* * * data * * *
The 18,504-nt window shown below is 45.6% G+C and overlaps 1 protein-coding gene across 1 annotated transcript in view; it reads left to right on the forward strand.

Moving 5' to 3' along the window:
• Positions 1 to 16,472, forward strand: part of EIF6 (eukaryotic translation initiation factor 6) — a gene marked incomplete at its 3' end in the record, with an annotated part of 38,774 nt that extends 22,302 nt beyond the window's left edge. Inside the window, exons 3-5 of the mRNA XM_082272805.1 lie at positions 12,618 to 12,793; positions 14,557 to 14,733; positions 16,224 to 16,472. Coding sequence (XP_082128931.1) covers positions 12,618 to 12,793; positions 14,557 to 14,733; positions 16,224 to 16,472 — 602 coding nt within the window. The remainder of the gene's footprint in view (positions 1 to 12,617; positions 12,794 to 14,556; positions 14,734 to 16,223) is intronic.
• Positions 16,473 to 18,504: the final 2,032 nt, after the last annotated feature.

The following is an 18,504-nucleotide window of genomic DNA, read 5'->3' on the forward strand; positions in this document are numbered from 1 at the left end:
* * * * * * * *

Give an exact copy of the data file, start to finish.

The 18,504-nt window shown below is 45.6% G+C and overlaps 1 protein-coding gene across 1 annotated transcript in view; it reads left to right on the forward strand.

Moving 5' to 3' along the window:
• Positions 1 to 16,472, forward strand: part of EIF6 (eukaryotic translation initiation factor 6) — a gene marked incomplete at its 3' end in the record, with an annotated part of 38,774 nt that extends 22,302 nt beyond the window's left edge. Inside the window, exons 3-5 of the mRNA XM_082272805.1 lie at positions 12,618 to 12,793; positions 14,557 to 14,733; positions 16,224 to 16,472. Coding sequence (XP_082128931.1) covers positions 12,618 to 12,793; positions 14,557 to 14,733; positions 16,224 to 16,472 — 602 coding nt within the window. The remainder of the gene's footprint in view (positions 1 to 12,617; positions 12,794 to 14,556; positions 14,734 to 16,223) is intronic.
• Positions 16,473 to 18,504: the final 2,032 nt, after the last annotated feature.

The following is an 18,504-nucleotide window of genomic DNA, read 5'->3' on the forward strand; positions in this document are numbered from 1 at the left end: